‘Saturday Night Live’ joke plays into false, dangerous misconceptions


Midway staff

Rather than making an exaggerated statement, Mr. Che played into misleading information already heavily circulating the internet and social media, writes content manager Noa Appelbaum.

Noa Appelbaum, Content Manager

“Israel is reporting that they vaccinated half of their population, and I’m going to guess it’s the Jewish half.” Michael Che, role-playing as a news anchor for Weekend Update on “Saturday Night Live,” uttered these now infamous words on the Feb. 20 episode. Following the studio audience’s sparse laughter after the remark, critics flocked to social media to share their opinions, reposting the video and commenting on their concerns. Israeli leaders expressed their disapproval, as did the Jerusalem Post and members of the Anti-Defamation League.

Mr. Che’s comment, while perhaps intended lightheartedly, is contributing to America’s rising anti-Semitism and misconceptions around Israel, and reflects the deep-rooted stereotypes and prejudice many have toward Jews.

As a Jewish person, I am well acquainted with not only the prominent anti-Semitism on the internet and social media, but also of the rising hatred toward Israel and Jews portrayed on the news. While comedic platforms like “SNL” resort to Jewish jokes for perhaps an “easy” laugh, Mr. Che’s remark is different. Instead of exaggerated tropes that many can distinguish from reality, it plays into false and dangerous misconceptions that many people already have.

Che’s comment drifted into the dangerous “middle ground” territory. Rather than making an exaggerated statement, Mr. Che played into misleading information already heavily circulating the internet and social media. I see it on Instagram often, as classmates or acquaintances repost that Israel, the country with the highest vaccination rates in the world so far, has refused to vaccinate Palestinians. However, it is not that simple, as Israel has faced a delay and many legal questions on whether they have the authority to vaccinate Palestinians outside of Israel’s borders. Mr. Che’s one-sided sentence does not even begin to unravel the complexities of the issue, and is sure to create more negative feelings toward Israel and the Jews who reside there.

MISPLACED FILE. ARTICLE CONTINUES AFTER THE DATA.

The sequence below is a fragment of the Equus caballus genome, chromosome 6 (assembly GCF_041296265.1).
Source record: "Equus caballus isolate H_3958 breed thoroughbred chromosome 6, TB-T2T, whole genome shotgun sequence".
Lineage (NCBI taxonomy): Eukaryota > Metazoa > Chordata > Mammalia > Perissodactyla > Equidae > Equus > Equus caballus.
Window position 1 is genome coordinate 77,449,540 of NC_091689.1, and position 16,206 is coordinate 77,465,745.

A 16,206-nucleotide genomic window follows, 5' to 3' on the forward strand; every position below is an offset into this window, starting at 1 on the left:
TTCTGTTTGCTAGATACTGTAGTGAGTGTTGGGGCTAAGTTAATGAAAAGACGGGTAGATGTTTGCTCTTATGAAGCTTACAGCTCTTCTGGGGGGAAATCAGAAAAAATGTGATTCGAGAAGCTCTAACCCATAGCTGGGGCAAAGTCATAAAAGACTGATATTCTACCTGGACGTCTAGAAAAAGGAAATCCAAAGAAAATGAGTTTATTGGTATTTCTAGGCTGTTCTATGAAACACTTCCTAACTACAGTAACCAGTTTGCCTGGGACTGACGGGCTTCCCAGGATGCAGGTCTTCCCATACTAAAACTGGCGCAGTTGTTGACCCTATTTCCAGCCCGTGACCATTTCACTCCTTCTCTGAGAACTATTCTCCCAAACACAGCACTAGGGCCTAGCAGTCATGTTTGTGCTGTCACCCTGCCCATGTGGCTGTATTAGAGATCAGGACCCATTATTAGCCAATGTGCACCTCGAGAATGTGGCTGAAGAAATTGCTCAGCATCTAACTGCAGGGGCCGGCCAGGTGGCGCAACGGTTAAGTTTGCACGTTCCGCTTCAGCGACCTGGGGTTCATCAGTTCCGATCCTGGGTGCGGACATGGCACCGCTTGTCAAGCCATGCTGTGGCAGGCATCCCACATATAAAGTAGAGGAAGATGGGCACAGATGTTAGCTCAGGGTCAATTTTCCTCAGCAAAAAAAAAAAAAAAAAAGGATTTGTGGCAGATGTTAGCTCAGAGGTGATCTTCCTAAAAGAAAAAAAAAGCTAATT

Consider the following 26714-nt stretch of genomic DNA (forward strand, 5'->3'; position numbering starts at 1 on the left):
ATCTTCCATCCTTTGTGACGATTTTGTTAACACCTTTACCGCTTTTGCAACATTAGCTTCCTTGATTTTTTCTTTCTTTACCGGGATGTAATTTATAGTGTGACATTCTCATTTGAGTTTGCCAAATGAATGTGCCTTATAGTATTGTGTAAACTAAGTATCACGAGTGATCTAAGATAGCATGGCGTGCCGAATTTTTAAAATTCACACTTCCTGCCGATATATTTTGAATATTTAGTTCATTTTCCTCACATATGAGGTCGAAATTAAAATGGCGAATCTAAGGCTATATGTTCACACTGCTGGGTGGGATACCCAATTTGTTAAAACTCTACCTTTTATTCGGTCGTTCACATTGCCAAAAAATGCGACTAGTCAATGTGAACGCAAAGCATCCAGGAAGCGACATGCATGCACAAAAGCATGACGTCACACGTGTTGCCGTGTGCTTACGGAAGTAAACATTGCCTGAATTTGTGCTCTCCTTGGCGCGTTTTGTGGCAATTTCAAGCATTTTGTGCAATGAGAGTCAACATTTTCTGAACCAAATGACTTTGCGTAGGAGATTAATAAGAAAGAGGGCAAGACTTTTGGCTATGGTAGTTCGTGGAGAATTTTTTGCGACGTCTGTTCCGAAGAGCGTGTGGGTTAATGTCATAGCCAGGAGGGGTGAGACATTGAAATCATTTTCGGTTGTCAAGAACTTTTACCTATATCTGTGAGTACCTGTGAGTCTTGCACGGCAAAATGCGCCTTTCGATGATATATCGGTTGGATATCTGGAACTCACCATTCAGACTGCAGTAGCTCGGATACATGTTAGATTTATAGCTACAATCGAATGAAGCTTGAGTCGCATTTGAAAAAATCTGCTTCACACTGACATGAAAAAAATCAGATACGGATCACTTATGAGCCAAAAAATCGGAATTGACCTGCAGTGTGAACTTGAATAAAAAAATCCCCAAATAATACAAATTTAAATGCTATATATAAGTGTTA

Mr. Che’s comment also reflects a widely-believed stereotype that Jews are selfish. Mr. Che didn’t say he thought it was the “Israeli half,” but rather, the “Jewish half.” This implies that the Israeli government only cares about Jews and also suggests that Jewish people and the government are in agreement with one another. This is also false, as many Israeli Jews are critical of the government’s policies. Mr. Che’s comment also suggests that only Jews reside in Israel, further associating the entirety of the Jewish population with Israel’s actions.

When Mr. Che said he’s “going to guess” it was the Jewish half, he highlighted his internalized prejudices — he heard a fact about Israel, and he immediately jumped to the conclusion that the Jews will only protect themselves. This again construes negative stereotypes and prejudice toward Jews that are already deeply-ingrained in our society.

I encourage viewers of “SNL” and other comedic platforms to be critical, both of the show’s content but also of their reactions. It is easy to be influenced by others’ biases, and comedy shows like “SNL,” while entertaining, are even more threatening, because the fine line between exaggeration and reality is blurred. We need to do further research before taking what “SNL” says too seriously, and I encourage everyone to examine their internalized biases if they immediately regard “SNL’s” jokes and dramatizations as factual.

“SNL” is known to cross the line with their broadcasting of stereotypes and one-liners, yet Mr. Che’s joke is not an obvious exaggeration — instead, it reflects very real biases many have. With “SNL’s” millions of viewers, many are sure to have viewed the Feb. 20 episode as confirmation to their existing biases or perhaps were even persuaded on a topic they knew nothing about. While I wish for a future where we can poke fun at stereotypes without people taking them to heart, I am well aware that today, jokes like Mr. Che’s have the opposite effect.